Thursday, December 03, 2009

How to Withdraw Cash Value From a Life Insurance Policy

Source: TaxCredits.net
One of the ancillary benefits to owning a permanent life insurance policy is the equity that accumulates inside it, called Cash Surrender Value (CSV).

With each premium payment you make, a small portion of that money is set aside into a separate account where it can earn a modest rate of return.

Over time, your continued contributions to this account, plus the interest earned, can result in a sizable sum of money that is available for withdrawal if you ever need it.

Step 1

Determine how much cash value is inside your life insurance policy. This amount is usually listed on your monthly or quarterly policy statements, and can also be provided by your insurance company’s customer service representatives.

Step 2

Determine how much of your policy’s cash value can be withdrawn without endangering the integrity of your life insurance contract. Permanent life insurance policies require a certain amount of cash to continue operating properly, and this amount increases over time.

Step 3

Determine how much of your available cash value is appropriate for your needs. You are not required to withdraw all of the equity inside your policy.

Step 4

Complete the forms required by your life insurance company to initiate a withdrawal from your cash value account. This paperwork is easily obtained by calling your insurance company’s customer service department. Some life insurance companies may even make these documents available for download from their websites.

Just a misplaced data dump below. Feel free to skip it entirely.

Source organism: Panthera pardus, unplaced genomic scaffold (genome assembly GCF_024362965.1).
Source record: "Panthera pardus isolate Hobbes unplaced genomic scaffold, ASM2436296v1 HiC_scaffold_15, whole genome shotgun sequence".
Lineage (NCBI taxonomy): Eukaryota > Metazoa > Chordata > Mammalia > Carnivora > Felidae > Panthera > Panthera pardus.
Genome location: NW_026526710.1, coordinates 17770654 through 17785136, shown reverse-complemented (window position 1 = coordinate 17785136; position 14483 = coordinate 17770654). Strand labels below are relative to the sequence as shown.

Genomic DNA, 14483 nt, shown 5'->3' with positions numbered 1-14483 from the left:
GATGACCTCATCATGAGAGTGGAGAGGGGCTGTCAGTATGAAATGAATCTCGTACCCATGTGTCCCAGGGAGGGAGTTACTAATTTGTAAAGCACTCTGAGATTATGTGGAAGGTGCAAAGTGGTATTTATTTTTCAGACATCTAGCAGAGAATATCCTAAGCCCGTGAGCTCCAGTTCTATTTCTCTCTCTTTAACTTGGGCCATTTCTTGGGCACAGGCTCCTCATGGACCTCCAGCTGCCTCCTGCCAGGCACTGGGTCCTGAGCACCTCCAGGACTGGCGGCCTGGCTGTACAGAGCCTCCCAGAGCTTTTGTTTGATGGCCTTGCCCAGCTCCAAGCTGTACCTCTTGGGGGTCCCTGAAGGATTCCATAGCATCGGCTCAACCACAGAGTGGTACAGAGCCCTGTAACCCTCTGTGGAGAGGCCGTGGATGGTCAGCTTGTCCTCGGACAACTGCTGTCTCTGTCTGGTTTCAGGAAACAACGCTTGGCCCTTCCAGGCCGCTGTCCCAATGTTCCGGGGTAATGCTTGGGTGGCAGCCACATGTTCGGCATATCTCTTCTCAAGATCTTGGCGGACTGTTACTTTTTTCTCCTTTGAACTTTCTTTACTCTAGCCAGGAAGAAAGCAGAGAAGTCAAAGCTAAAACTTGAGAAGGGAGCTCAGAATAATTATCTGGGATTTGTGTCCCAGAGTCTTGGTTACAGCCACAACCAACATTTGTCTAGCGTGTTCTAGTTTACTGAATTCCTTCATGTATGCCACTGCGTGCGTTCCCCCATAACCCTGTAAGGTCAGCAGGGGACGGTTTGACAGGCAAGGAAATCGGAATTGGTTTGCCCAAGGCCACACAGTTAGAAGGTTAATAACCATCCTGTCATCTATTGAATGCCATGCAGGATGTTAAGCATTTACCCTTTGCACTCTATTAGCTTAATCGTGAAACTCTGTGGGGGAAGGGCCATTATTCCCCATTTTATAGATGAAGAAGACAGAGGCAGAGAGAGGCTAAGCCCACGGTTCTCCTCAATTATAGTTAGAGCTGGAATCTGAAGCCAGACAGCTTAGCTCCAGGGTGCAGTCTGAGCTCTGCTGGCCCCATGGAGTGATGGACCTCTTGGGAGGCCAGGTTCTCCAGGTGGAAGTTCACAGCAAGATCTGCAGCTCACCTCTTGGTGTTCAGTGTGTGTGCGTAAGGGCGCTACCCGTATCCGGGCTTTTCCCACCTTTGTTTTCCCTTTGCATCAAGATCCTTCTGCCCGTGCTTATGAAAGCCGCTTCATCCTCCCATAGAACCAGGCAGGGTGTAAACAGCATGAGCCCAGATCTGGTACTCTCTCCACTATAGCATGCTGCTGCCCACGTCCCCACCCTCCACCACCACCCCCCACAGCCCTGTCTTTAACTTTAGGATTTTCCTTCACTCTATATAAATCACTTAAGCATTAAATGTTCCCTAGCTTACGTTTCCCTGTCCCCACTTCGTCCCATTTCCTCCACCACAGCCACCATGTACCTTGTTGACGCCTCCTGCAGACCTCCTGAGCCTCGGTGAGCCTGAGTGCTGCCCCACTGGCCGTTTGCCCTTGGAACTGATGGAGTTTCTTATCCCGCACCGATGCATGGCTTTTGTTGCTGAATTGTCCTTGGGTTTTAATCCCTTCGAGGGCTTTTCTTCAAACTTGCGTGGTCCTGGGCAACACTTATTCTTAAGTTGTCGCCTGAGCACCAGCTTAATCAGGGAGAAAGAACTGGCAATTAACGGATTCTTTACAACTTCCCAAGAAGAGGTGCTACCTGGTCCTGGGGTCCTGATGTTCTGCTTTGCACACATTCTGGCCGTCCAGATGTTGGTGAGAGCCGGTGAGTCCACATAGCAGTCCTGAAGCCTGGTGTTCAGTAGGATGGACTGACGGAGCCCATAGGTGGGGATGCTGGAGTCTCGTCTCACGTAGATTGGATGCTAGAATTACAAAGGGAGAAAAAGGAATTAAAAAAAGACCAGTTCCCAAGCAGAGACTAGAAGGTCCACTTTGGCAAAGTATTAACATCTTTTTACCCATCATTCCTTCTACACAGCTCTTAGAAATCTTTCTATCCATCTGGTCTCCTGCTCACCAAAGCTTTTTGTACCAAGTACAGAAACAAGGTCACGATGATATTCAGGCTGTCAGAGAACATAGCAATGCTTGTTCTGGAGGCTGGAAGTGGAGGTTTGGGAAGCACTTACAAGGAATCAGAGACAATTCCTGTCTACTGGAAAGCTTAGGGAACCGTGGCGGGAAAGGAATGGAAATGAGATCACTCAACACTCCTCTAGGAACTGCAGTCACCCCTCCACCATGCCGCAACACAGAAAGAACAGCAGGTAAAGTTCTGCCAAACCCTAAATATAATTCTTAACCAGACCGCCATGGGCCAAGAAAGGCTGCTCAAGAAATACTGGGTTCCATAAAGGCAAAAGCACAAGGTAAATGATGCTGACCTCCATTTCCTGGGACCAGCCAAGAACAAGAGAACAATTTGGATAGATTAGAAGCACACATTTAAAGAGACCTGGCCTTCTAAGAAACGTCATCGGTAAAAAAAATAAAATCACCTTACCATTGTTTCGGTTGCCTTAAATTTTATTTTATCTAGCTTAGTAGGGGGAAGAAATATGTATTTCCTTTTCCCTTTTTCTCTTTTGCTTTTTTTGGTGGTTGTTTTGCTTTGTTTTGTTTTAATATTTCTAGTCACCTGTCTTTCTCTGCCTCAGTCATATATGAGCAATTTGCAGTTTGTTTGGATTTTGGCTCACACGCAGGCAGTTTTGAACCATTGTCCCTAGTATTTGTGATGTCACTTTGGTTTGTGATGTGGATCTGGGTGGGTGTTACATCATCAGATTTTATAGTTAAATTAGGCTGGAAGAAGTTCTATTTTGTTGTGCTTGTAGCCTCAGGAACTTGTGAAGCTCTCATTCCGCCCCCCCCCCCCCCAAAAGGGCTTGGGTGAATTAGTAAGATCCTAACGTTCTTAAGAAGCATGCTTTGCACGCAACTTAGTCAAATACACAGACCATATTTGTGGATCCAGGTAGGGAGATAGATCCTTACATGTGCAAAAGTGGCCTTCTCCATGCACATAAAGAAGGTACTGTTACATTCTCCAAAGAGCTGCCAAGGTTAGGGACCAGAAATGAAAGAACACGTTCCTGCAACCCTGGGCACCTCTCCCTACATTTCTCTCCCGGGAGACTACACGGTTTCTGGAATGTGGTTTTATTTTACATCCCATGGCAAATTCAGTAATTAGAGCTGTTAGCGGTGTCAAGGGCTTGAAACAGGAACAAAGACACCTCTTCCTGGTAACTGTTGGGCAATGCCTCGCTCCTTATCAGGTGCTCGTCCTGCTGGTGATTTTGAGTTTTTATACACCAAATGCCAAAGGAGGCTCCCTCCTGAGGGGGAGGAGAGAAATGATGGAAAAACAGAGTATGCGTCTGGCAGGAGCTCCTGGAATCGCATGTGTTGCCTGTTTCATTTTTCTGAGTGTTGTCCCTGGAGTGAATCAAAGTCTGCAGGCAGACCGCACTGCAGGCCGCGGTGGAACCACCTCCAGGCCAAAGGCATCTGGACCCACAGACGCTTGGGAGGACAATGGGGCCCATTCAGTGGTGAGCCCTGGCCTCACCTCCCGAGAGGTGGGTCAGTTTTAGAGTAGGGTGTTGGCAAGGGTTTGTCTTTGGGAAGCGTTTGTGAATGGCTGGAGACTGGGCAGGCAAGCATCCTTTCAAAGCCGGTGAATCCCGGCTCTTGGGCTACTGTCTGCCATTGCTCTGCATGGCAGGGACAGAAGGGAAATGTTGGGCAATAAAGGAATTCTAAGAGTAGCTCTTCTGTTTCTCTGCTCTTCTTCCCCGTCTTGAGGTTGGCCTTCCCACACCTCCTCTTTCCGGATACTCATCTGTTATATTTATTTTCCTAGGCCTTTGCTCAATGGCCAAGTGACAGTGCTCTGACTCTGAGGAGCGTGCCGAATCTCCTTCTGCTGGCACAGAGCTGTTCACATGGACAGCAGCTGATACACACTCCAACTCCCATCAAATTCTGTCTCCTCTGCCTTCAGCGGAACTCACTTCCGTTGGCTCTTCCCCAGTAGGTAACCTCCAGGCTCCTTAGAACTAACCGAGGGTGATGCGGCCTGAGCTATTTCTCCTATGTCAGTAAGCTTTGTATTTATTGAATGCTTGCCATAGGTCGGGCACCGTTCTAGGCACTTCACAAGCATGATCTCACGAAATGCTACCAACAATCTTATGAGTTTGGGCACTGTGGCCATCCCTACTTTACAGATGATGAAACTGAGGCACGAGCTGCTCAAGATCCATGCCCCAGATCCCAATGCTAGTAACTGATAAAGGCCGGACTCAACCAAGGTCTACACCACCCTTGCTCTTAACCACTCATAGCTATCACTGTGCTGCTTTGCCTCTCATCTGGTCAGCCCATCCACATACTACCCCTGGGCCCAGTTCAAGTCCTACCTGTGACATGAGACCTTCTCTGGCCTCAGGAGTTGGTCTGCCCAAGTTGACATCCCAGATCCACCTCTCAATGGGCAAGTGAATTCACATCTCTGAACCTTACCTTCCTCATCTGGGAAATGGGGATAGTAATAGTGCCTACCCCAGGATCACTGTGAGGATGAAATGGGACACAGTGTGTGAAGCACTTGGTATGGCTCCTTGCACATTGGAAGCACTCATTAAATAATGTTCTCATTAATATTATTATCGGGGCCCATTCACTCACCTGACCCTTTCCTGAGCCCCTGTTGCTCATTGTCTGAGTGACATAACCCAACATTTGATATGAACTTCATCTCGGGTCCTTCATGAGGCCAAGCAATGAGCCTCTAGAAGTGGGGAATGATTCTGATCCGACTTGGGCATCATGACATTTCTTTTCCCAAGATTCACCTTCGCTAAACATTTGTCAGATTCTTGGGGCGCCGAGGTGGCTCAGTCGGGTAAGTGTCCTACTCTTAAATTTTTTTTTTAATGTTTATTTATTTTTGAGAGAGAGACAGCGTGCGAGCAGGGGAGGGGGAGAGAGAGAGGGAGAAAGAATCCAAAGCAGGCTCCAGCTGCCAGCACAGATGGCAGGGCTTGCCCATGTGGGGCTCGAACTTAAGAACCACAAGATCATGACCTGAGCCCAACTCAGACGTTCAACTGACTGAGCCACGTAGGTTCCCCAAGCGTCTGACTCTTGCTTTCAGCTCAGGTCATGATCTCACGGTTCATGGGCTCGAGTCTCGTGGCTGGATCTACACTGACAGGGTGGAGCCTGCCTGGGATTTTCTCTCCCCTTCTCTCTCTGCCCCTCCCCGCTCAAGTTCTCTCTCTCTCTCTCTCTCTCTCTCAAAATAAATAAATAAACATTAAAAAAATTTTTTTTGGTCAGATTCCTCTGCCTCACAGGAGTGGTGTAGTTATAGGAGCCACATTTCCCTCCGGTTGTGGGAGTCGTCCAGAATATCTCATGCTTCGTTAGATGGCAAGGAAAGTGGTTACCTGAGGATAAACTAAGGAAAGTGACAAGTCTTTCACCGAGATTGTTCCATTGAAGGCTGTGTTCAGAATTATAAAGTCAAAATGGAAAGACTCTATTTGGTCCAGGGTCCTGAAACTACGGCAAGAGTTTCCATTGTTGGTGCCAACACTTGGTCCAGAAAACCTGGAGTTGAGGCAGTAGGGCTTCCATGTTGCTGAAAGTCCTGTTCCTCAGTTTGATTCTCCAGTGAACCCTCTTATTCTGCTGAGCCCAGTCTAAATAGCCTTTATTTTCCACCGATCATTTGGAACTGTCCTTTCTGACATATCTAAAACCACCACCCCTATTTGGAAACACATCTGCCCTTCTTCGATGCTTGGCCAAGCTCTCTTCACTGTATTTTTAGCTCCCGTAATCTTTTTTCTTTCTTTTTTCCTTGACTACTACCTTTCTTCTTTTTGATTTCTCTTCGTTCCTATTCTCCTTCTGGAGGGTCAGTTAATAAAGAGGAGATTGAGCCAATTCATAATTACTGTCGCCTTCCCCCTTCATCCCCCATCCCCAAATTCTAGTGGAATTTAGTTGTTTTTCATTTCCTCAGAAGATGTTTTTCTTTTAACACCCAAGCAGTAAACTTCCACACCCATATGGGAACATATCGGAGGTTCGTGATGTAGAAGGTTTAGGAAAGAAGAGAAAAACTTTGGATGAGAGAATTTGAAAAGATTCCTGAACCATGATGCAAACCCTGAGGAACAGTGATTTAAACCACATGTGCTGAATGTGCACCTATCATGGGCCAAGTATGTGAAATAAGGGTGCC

Step 5

Return the completed forms to the life insurance company’s Policy Maintenance department. The address and mailing information will be clearly identified on the documents, as well as the instructions that should accompany them.

Tips

Most life insurance companies offer the option of cash value withdrawal directly deposited into your checking account. Choosing this option will decrease the time it takes for you to receive the money.

Warnings

Cash value withdrawals are considered loans because permanent life insurance policies require this money as time goes on. Northwestern Mutual explains that “the cash value offsets the cost of insurance in the later years and keeps the premiums from rising as they would with term insurance.” If you fail to repay the loan by the time the policy needs the money, you will be required to increase your monthly premium payments to replace the amount needed by the policy.

Many permanent life insurance contracts stipulate that your death benefit will be decreased by the amount of any outstanding loans. If you die before you have repaid the cash value loan, your heirs will receive a lower death benefit.

Cash value loans are typically non-taxable as long as your withdrawal consists of only your actual contributions, called your Basis, and not the interest earnings in the account. According to Axa Equitable, “if you make a withdrawal over and above your basis in the policy, a portion of the withdrawal will be considered taxable income”.

References

Axa Equitable: Protection Planning Common Questions
Northwestern Mutual: The Value of Cash Value
Investopedia: Cashing In Your Life Insurance Policy





This article is a Twisted Nonsense Exclusive! (12/03/2009)